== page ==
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Using JSON and Liquid Tags in Jekyll Templates

Mark Berger

Jekyll allows you to write plugins to create custom generated content for your site. By default, GitHub Pages supports a few useful plugins (in the form of gems), but disables user plugins for security reasons. What if you want to get the most out of Jekyll, while still having GitHub Pages generate your site?

Plugins for GitHub Pages

To begin with, GitHub Pages supports a few useful plugins that you might want to take advantage of. For example, the jekyll-feed plugin creates an Atom feed for subscribing to new posts. You can enable plugins on GitHub Pages by adding to your site’s _config.yml file:

gems:
- jekyll-feed
- jekyll-mentions
- jekyll-redirect-from
- jekyll-sitemap
- jemoji

Liquid Tags

Jekyll uses the Liquid templating language, which can be used in combination with the include tag to create some fairly powerful templates. The include tag supports passing variables to templates:

{% include footer.html param="value" param_2=page.param_value %}

Inside the template you can access these variables using include.param and include.param_2 respectively.

An Example

Liquid filters include a method for formatting dates, but you’re limited to a few options that might not support what you’re looking for. I wanted to create a filter that added ordinals to the day (e.g. January 4th), but there’s no way to do this using basic Liquid filters. If your site isn’t hosted on GitHub Pages (meaning Jekyll isn’t forced into safemode), the easiest way would be to create a simple filter and place this into the _plugins/ directory.

If you’re hosting your site on GitHub Pages, and don’t want to push any generated content, you can still accomplish this by using the technique above. Using some basic Liquid syntax we can write:

{% assign d = include.date_param | date: "%-d" %}
{% case d %}
  {% when '1' or '21' or '31' %}{% assign ordinal = "st" %}
  {% when '2' or '22' %}{% assign ordinal = "nd" %}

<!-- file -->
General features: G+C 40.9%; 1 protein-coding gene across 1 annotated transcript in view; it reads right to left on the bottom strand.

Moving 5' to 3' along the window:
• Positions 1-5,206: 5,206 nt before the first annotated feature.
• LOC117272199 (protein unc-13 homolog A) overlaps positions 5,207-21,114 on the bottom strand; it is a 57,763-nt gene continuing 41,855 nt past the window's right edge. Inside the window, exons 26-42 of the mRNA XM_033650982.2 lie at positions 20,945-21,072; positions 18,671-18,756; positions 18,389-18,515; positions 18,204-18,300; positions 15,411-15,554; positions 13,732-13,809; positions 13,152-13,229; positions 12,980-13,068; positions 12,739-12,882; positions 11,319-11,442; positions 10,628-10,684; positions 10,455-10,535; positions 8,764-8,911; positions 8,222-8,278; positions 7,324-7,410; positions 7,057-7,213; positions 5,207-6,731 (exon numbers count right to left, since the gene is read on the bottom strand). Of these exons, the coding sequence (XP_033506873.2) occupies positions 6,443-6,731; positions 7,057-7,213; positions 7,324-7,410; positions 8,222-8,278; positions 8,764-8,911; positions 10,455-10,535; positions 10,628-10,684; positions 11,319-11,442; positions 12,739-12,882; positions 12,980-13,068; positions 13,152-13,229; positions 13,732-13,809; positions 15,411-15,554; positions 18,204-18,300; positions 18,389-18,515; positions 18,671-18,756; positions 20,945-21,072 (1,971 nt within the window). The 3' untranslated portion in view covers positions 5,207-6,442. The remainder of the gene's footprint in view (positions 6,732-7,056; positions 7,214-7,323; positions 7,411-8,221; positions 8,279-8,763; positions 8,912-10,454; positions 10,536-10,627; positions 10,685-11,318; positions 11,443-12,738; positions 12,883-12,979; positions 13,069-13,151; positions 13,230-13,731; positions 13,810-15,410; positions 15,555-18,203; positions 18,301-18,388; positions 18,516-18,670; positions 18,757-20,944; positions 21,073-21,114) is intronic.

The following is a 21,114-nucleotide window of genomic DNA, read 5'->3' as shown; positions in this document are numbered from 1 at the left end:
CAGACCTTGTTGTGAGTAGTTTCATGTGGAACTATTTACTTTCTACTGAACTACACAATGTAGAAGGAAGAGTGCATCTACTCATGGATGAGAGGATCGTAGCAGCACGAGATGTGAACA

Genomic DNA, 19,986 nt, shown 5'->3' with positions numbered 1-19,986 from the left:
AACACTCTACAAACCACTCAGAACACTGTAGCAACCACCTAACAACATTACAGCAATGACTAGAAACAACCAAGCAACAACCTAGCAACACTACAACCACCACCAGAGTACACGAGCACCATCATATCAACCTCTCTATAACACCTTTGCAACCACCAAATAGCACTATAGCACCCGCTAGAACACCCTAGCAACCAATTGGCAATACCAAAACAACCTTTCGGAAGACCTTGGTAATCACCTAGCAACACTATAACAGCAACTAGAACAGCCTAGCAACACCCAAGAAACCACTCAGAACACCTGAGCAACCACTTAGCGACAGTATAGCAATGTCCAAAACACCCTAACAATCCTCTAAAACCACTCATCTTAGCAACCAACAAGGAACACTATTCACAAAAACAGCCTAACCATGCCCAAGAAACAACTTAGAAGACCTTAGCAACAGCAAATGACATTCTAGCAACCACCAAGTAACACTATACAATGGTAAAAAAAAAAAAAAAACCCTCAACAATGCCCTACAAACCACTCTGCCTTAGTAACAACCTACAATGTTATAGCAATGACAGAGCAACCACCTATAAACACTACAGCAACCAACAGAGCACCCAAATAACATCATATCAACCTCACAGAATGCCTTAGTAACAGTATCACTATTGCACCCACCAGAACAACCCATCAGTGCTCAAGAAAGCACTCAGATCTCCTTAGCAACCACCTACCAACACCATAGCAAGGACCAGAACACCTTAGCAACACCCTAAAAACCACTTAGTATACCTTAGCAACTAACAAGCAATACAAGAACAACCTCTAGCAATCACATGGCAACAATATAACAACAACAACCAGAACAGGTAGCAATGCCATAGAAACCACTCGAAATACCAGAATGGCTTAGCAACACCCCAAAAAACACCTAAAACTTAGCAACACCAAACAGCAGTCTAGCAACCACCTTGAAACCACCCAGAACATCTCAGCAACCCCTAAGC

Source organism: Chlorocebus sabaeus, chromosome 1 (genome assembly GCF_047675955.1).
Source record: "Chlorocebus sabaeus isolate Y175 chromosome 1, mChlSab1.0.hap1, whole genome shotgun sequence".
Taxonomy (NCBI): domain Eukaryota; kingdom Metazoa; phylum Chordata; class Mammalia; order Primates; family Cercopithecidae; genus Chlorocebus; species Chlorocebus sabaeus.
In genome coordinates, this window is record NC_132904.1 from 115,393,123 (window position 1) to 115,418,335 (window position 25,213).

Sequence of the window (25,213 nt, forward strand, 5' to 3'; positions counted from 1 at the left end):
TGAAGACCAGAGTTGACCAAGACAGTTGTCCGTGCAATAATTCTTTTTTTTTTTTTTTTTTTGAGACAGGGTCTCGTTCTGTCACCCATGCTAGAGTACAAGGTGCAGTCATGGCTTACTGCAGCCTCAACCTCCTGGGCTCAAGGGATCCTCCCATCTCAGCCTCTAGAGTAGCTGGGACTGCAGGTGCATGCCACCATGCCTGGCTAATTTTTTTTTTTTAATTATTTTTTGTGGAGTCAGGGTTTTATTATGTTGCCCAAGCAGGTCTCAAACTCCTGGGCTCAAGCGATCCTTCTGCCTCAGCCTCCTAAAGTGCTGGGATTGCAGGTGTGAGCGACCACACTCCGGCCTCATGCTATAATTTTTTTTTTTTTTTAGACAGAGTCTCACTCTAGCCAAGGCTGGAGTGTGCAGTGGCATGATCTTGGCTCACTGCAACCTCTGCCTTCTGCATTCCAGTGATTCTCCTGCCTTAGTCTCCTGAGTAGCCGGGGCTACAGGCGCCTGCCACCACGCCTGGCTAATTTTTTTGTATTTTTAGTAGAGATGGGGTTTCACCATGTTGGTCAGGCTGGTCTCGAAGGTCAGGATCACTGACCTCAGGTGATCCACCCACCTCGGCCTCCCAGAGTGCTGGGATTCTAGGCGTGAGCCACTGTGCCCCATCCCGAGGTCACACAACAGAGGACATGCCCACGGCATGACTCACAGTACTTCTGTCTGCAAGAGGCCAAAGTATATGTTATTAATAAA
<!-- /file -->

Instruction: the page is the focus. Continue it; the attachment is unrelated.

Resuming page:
{% when '3' or '23' %}{% assign ordinal = "rd" %}
  {% else %}{% assign ordinal = "th" %}
{% endcase %}

Save this in a file called ordinalize.html and place it in the _includes/ directory. To display an ordinalized date, you just need to include this template and can access the ordinal variable as a page variable. For example, to display the date formatted as “January 4th” you could use the following:

{% include ordinalize.html date_param=post.date %}
<h1>{{ post.title }}</h1>
<time datetime="{{ post.date }}">
  {{ post.date | date: "%B" }} {{ post.date | date: "%-d" }}{{ ordinal }}
</time>

Data Files

Jekyll also supports custom data through the use of data files (YAML, JSON, or CSV) placed in the _data directory. This allows you to avoid repeating content in your templates and can be used in a number of different scenarios.

I decided to use a JSON data file for storing SVG icons in a single place. It would be easier to use a plain SVG file, and have multiple symbols which can be referenced with <use xlink:href="#icon-1"></use>, but browser support is slightly lacking. I ended up with a data file containing icons like this:

"web": {
  "viewbox": "0 0 685 685",
  "paths": [
    {
      "d": "M0,342.5a342.5,342.5 0 1,0 685,0a342.5,342.5 0 1,0 -685,0",
      "fill": "#444"
    },
    {
      "d": "m246 467 73-81 61 141c13 25 52 4 38-24l-57-133 103 0-195-211c-3-3-23-9-24 9z",
      "fill": "#f6f6f6"
    }
  ]
}

My icons were pretty simple in that I could construct them using just paths and fills. I then created a simple Liquid template to draw the SVGs, which accepted a parameter referencing the item in the data file:

<svg viewBox="{{ include.icon.viewbox }}">
{% for path in include.icon.paths %}
    <path fill="{{ path.fill }}" d="{{ path.d }}"/>
{% endfor %}
</svg>

And with these two pieces I could include them into my pages:

{% include svg-icon.html icon=site.data.icons.web %}

Unfortunately there’s no support for using site variables within data files, so you’ll have to choose the best location for your data.